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A Lady in Boomtown: Miners and Manners on the Nevada Frontier - Page 106

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Chapter 16 Changing Times in Boomtown… Gala Luncheon at Lake Tahoe… Professional Honors for a Husband… Reprise of Boomtown Memories… Farewell, Tonopah BY 1920 GOLDFIELD, as well as many of the less spectacular strikes like Manhattan, Rhyolite, Bullfrog, and Rawhide, was pretty much at the end of production. However, Tonopah was still jogging along as one of the biggest silver producers in the world. Many old friends had left: Jen Stock had lost her husband and followed a sister to Los Angeles where, alas, she died in a traffic accident; Herman Albert accepted a position with the Federal Reserve Bank in San Francisco. Several of the lawyers and many of our most successful businessmen remained in Nevada but moved to Reno. Our neighbors, Mrs. Hank Knight and her courtly husband, flashed across our vision in later years. One day I was walking on the lot at the Lasky Studio in Hollywood with my uncle Theodore Roberts, who was then a member of the movie colony, and suddenly I saw a familiar face under the poke bonnet of a typical pioneer woman. It was Mrs. Hank Knight! She told me she and Hank had become regular extras in western films, and I must say they were perfectly type- cast for such parts. But the “ old timers,” the mine superintendents and the engineers, were still with us. They serve to prove the point that the pioneers of Tonopah were a different type of frontiersman. However, those who panned dirt for a day’s wages along the streams of California frequently experienced the adventures so dear to the heart of the true westerner. One such happened to an unsuspecting gentleman who was equal to the situation - Fred L. Berry, who had come to Tonopah from San Francisco, where he had been Assistant District Attorney. Fred was elected District Attorney of Nye County and was therefore in the center of our labor disputes. One day a man burst into his office, brandishing a sharp- pointed pick with a head of great striking weight, and shouted, “ They’re after me!” Fred looked at him with a coolness he had learned to assume in other face- to-face encounters and asked laconically, “ Who?” “ The company spies,” the man yelled. “ They’ve got a rope! They’re going to hang me!” “ Aw, come now..." Fred began, but the man stepped toward him, pick upraised.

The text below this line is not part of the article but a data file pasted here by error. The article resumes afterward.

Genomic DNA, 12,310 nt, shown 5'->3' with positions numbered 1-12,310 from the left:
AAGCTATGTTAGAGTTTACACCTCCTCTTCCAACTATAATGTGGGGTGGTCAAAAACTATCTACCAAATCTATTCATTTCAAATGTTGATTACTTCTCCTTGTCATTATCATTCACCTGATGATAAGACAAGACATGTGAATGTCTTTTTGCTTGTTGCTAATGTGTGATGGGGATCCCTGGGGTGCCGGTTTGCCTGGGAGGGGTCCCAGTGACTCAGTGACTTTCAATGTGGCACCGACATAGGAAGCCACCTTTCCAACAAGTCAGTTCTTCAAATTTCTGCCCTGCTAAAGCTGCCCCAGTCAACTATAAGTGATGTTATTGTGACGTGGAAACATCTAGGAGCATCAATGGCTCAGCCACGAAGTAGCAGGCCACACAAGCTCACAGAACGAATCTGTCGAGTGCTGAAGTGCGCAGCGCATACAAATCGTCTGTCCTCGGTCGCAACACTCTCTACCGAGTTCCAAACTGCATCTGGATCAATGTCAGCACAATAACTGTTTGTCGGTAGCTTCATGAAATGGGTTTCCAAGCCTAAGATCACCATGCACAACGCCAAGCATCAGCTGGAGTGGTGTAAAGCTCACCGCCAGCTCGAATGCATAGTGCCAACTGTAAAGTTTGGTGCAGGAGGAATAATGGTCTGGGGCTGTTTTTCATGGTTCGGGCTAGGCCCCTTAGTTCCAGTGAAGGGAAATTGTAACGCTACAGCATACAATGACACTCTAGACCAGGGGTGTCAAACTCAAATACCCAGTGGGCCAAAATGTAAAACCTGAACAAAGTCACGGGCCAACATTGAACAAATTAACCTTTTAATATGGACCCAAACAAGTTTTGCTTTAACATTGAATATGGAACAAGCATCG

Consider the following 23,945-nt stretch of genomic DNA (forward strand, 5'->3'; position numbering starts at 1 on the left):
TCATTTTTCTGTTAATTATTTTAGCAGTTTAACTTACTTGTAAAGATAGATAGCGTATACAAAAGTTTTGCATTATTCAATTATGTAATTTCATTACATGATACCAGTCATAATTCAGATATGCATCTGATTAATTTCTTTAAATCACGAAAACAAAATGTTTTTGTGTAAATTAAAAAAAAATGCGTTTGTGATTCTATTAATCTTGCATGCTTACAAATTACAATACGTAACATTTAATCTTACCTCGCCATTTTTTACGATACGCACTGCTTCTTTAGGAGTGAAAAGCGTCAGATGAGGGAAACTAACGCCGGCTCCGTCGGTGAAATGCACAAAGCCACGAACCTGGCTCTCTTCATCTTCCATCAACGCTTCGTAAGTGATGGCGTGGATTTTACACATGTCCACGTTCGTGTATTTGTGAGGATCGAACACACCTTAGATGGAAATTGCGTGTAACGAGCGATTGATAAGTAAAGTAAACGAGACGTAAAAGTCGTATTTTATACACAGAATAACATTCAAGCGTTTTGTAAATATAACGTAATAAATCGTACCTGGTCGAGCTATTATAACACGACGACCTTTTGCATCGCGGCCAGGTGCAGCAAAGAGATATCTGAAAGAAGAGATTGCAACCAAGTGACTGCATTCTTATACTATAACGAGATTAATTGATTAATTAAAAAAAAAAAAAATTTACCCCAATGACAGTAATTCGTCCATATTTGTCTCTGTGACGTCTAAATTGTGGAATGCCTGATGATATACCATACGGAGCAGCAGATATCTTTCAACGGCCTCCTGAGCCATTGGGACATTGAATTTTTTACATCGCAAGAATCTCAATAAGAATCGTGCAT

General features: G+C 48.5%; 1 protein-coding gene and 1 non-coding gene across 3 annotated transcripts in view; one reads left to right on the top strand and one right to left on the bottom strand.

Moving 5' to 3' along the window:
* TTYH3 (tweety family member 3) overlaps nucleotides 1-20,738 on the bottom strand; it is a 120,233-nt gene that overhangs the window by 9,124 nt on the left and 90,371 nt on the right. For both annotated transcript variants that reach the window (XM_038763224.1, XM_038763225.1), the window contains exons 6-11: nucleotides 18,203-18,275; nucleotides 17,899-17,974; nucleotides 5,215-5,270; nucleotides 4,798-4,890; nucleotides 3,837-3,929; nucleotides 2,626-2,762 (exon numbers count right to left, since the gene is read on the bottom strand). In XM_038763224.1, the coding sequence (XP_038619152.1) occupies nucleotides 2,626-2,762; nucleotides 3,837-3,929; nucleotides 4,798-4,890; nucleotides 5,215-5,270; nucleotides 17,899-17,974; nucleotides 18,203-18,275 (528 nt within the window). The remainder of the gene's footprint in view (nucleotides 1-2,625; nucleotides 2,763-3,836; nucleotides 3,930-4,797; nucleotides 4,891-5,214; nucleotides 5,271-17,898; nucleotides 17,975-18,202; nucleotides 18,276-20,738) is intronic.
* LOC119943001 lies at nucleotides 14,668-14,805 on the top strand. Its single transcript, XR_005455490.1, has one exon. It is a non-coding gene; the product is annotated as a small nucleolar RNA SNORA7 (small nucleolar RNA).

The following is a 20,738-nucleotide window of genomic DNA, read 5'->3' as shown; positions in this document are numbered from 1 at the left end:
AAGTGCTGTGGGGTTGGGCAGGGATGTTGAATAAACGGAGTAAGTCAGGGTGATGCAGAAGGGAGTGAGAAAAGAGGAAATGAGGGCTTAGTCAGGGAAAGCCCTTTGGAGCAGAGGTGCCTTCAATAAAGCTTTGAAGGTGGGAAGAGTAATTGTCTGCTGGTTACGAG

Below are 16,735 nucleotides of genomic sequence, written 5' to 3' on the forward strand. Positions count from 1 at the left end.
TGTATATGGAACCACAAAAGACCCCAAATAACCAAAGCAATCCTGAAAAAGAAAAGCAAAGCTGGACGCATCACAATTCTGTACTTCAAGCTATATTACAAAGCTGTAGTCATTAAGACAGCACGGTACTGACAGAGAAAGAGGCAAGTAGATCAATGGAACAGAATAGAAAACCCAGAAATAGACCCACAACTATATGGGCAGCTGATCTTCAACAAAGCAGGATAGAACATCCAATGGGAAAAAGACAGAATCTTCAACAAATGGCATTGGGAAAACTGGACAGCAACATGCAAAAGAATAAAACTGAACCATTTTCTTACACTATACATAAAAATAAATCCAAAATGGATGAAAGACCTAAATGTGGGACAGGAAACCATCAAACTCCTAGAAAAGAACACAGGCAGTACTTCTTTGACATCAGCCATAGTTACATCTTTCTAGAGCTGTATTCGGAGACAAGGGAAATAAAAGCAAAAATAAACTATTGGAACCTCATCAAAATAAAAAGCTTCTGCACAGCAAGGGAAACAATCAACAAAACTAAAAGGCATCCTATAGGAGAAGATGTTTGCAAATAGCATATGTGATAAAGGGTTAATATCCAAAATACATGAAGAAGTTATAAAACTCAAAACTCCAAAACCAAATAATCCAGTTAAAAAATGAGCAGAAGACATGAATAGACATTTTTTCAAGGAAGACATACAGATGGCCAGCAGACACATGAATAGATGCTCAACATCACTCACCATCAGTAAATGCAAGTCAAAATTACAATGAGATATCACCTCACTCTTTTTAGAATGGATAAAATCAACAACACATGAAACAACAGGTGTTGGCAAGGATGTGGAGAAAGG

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A Lady in Boomtown: Miners and Manners on the Nevada Frontier - Page 106
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